Under-the-radar Asian cuisines, Michelin-starred breakfast sandwiches, a bevy of grain bowls, veggie-inflected everything: The 2017 trend forecast from Andrew Freeman & Company unearths plenty of ingredients and dishes likely to generate buzz next year.
But the hospitality consulting firm’s outlook offers another dimension: predictions about how operators will handle the labor woes and minimum wage issues making life difficult for so many restaurants right now.
AF&Co’s business trend of the year? Staff retention. The forecast sees two angles operators might take to achieve it.
“This year, more than ever before, restaurateurs are caring about the quality of life of their team members,” Freeman explains. “The cynic in us knows that it’s out of necessity — labor shortages have made the best people more valuable and that means those team members can demand better compensation and benefits. But the optimist sees a shift in the way we are treating each other. From Danny Meyer’s announcement of his groundbreaking parental leave program to Ryan Cole’s (from the Hi Neighbor hospitality group) ‘build your own benefits program,’ complete with commuter reimbursement checks and wines classes, this year we’ll see a lot more creative solutions to keeping people happy and healthy. “Creativity will be key,” Freeman adds, “as the failure of the no tipping/built in service charges have shown us that the guests won’t cover these costs directly.”
What kind of creativity? The report declares it’s time to think outside the box on ways to keep labor percentages manageable. That includes designing menus that require less labor in the first place.
Here’s what John Griffiths, a member of AF’s trend panel and chef at Bluestem Brasserie in San Francisco, says can be done.
“In operations, I think the single biggest issue in the San Francisco Bay Area is the challenging, ever-shrinking labor pool. Everyone is constantly evaluating their business to look at ways to recruit and retain staff, while also having to do more with fewer people in the kitchen due to the wage increases.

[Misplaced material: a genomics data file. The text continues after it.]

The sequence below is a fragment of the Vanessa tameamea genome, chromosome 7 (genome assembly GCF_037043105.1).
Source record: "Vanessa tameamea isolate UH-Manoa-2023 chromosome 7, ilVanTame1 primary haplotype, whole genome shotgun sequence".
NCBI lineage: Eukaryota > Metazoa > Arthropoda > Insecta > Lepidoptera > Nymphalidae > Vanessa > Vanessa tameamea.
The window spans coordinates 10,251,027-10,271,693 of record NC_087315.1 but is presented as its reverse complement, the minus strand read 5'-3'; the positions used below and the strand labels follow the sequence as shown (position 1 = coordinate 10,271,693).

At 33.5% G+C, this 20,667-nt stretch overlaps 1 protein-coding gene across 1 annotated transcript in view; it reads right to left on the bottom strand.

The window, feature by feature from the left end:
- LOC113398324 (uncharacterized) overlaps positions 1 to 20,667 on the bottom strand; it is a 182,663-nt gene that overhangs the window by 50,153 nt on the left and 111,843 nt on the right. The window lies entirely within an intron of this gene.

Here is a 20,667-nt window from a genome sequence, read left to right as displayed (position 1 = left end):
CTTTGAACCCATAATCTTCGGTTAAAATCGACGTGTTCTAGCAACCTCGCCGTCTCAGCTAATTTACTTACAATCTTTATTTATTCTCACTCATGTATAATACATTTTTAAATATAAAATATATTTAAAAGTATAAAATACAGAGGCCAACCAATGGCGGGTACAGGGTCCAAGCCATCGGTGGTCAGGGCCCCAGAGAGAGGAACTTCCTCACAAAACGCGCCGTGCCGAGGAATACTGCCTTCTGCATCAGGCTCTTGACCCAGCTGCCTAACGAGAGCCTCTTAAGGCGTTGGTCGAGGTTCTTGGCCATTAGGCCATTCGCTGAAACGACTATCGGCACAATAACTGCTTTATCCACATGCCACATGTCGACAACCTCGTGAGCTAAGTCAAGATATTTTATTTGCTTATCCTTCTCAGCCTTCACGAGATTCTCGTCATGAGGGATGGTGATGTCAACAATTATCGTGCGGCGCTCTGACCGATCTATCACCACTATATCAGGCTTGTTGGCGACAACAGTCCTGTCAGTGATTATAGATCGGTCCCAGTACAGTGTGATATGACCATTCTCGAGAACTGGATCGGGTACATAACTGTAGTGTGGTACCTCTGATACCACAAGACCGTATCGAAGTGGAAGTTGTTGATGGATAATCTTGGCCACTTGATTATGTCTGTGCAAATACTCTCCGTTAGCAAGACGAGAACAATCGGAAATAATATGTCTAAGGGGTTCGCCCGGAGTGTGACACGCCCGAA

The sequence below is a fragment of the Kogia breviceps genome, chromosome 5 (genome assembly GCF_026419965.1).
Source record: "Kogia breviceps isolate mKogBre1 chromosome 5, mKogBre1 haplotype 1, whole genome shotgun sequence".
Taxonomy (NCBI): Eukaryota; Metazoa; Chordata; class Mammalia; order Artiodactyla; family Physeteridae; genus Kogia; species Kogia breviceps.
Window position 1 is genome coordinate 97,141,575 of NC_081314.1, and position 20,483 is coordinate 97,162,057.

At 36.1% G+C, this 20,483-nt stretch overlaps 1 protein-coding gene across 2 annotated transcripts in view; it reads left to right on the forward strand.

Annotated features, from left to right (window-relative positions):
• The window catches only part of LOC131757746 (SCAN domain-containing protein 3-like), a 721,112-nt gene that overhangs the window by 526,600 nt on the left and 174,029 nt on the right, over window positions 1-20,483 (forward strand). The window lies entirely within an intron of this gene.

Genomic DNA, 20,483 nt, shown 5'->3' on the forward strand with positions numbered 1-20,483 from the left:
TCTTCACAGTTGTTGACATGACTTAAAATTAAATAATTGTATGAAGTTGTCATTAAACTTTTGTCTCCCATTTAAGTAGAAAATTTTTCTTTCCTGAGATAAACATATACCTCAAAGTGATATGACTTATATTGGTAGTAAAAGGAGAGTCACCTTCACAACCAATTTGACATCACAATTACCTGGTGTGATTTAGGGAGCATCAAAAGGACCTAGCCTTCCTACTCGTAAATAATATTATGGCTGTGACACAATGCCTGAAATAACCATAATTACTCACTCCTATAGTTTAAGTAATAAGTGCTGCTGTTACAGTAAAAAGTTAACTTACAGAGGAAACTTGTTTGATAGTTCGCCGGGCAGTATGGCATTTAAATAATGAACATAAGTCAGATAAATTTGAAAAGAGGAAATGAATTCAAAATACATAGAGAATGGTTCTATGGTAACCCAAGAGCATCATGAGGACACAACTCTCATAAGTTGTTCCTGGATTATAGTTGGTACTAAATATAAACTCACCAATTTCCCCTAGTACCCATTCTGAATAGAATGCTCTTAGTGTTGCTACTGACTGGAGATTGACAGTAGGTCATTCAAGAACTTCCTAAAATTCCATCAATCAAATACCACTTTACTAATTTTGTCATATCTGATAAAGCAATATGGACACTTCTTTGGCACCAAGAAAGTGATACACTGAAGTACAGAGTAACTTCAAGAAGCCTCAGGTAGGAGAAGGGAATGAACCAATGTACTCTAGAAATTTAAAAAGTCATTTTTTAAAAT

“I have seen and expect to see more restaurants moving to smaller, more thoroughly curated menus that really create a tight expression of their restaurant’s vision. These menus are also increasingly executed as ‘sharable’ or as ‘served as ready’ style. I don’t think I’ve eaten at a newish restaurant in SF in the last couple months that even had entrees on the menu....This helps reduce staffing, keeps menu prices down and allows flexibility in the way diners eat.”
The good news here is that customers now demand higher levels of flexibility. Freeman says that in his company’s role as a brand strategist, he usually advises clients that their concept can’t be everything to everybody. That may not be so much the case in 2017.
“Today’s guest wants to be in control of how and when they experience what your restaurant has to offer,” he says. “With increased competition, this means you have to cast a wide net to attract a wide audience. Restaurants are giving away a bit of control and saying ‘yes’ more often. Which gives guests the ability to come in for one drink at the bar, have a few dishes to share at the table or make time for an extravagant dinner. These concepts require careful staff training and a watchful eye on check average to maintain their profitability.”
Food halls give operators another way to cash in on this trend.
“In many ways, food halls are vehicles for allowing the guest to craft their own experience. You can do it all, all the time! But this trend is also great for the individual operators inside these halls, where low barriers to entry give operators the flexibility to experiment,” Freeman says.
Delivery is a third strategy that could help operators meet the “give them what they want when they want” mandate. But it’s not a slam dunk.
“Challenges are there in terms of vehicles and quality control, but more and more operators are seeing this as a revenue stream on its own as well as a marketing tool for getting and keeping the buzz. Caution: It’s still gotta be good and it’s still gotta be you —just mobile.”
There are dozens of insightful food and beverage trend predictions to be had in AF&Co’s 2017 report, a hefty 61-page document. Take a quick peek at page six before you dig in. It’s headlined “Trends We Saw Coming — 2016” and it follows up on how the firm’s last round of predictions worked out. No guarantee on 2017, of course, but with a track record like this one, Freeman’s latest list is worth a look.